When it comes your website, the old adage of "if it ain't broke, don't fix it" should not be applied. Having a dated website may be damaging your brand as a builder and costing you jobs.
Savvy homeowners and potential clients are turning to the internet to research and learn about new building options. Actually, 86% of consumers stated that using a search engine allowed them to learn something new or important. With all of the advances and innovative construction techniques in the building industry today, is your website working hard enough to engage visitors and generate leads for your business?
5 signs your website needs remodeling
1. Your content is stale
When was the last time you really read the content on your website? Just don't glance at your site, really dig into the message that comes across. Maybe your services have even changed a bit since the last update. Use this opportunity to craft a targeted message based on keyword research for your industry and ideal customers.
Another way to remodel content is to update your blog. Perhaps the frequency and quality of your posts has waned. Prior to writing new posts, take the time to create an editorial calendar to maximize your efforts. Once you have a plan in place, generate a list of topics that address what prospective customers may be searching for online. A great way to do this is by asking members of your team to list the common questions they hear from clients and prospects on a regular basis. Use these questions to create blog topics moving forward.
2. Your site looks bad on a smartphone or a tablet
Pull up your website on a smartphone or a tablet. What do you notice? Is the text too small? Do you find yourself "pinching" and "tapping" at the screen to enlarge the text and navigate through the site? Do images of homes appear squished or distorted?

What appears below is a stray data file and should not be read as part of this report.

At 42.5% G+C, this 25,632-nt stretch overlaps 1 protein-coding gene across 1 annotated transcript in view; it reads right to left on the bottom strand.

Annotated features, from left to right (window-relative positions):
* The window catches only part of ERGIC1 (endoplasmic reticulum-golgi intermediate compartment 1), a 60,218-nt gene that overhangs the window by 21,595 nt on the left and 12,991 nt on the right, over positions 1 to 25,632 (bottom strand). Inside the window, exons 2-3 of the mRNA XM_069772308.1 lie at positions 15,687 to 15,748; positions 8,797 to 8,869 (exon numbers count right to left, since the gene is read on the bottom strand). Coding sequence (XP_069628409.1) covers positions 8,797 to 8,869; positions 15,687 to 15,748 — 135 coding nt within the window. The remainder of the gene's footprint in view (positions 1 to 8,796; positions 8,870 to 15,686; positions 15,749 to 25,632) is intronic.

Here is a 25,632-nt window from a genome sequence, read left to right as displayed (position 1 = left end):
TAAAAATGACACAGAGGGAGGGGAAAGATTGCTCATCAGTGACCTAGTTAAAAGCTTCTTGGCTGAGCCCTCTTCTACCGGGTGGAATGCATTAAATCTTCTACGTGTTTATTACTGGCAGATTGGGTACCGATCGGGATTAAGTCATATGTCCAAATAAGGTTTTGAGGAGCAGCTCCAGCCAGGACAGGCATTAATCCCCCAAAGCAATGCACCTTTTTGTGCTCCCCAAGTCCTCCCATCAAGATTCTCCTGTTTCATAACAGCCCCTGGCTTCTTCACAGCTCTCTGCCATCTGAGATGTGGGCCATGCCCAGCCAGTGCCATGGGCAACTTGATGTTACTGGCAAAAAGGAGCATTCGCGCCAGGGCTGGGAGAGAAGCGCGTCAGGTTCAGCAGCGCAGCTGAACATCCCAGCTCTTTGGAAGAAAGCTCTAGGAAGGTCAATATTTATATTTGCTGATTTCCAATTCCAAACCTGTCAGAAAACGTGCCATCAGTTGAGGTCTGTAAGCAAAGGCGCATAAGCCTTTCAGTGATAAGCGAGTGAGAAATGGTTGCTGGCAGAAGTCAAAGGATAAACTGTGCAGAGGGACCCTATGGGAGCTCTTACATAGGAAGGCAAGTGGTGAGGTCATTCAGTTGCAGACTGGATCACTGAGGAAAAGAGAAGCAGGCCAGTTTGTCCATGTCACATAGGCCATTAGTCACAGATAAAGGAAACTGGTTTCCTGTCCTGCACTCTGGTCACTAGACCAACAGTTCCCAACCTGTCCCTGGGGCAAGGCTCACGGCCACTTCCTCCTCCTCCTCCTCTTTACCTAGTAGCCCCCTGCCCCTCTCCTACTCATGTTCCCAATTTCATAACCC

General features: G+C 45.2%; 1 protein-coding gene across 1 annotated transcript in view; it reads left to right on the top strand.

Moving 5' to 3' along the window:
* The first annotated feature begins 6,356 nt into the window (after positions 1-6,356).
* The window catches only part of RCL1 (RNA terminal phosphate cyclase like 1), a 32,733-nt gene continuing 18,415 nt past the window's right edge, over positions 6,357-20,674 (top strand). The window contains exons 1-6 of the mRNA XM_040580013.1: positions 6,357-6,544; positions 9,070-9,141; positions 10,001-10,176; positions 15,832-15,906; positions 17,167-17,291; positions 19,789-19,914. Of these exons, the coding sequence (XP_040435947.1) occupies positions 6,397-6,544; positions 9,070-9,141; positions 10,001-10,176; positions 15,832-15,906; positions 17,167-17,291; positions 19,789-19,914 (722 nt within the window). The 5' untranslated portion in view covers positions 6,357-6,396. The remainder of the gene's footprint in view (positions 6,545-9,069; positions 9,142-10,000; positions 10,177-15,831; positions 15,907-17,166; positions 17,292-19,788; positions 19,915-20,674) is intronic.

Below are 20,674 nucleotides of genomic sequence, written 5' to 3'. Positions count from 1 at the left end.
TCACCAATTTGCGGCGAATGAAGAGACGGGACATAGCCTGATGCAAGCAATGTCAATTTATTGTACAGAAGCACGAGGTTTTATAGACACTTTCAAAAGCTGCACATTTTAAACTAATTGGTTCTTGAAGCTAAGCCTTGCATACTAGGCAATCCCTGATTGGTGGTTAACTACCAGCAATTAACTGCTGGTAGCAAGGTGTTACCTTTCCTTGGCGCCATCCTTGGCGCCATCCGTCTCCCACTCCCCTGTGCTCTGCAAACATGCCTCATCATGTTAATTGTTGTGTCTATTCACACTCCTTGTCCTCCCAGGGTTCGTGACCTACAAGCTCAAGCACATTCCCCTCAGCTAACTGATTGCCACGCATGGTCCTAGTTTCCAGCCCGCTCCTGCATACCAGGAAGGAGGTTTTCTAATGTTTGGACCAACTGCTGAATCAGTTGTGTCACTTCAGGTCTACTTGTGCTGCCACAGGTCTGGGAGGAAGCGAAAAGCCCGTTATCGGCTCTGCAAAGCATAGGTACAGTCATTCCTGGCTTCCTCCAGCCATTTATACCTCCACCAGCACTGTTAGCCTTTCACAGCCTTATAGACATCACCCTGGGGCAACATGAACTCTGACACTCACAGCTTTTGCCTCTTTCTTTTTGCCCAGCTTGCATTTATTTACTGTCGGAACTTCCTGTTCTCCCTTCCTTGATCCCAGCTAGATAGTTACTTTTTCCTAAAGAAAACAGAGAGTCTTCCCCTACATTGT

This means your website is not optimized for mobile devices. Responsive websites automatically format text and images to look good on any device. Navigation becomes optimized as well. Considering that 80% of internet users own a smartphone, how long to you think they'll stick around a website that doesn't work well while browsing on their phone?
3. Your competition is ranking ahead of you on search engines
If other builders are at the top of the list while searching for your services online, it's time to take measures to move up in the rankings. Keep in mind that 60% of all organic clicks go to the top 3 search results. Refreshing the content and having a responsive website will definitely help, but there are additional search engine optimization (SEO) tactics to consider.
- Check to make sure all of the images on your site have alt-text descriptions.
- Identify and use keywords and phrases that are relevant to the building industry.
- Expand your FAQ page to build more internal links to other pages on your site, such as your blog.
More information on SEO best practices can be found here.
4. There's nothing for visitors to do -- so they leave
Is your site a glorified brochure? It may look nice and provide some excellent information about your business, but do you offer any educational content for people to interact with? Have you given them options to watch a video, download an informational ebook to read later, or flip through a slideshare portfolio of completed projects? Websites have evolved into reservoirs of helpful information. Visitors will stick around your website longer (and return more often) if it contains different ways for them to consume information, and learn.
Other reasons why people are leaving your website may include:
- Irrelevant content
- Load time is slow
- Automatic pop-ups
- Poor navigation
5. You're not capturing visitors' contact information
Driving more traffic to your site is great, but if you aren't converting any of those visitors into leads for your business, what's the point? Beyond establishing your business as an authority in the building industry, your site should be helping the bottom line. To get started generating leads from your website, make sure you have a form for prospective customers to enter their information for a consultation. Forms may be embedded directly on your main pages, say on a sidebar, or be housed on a dedicated landing page for a particular offer.
Still need some help with determining what is working and what needs help with your website? Sign up for a free website analysis.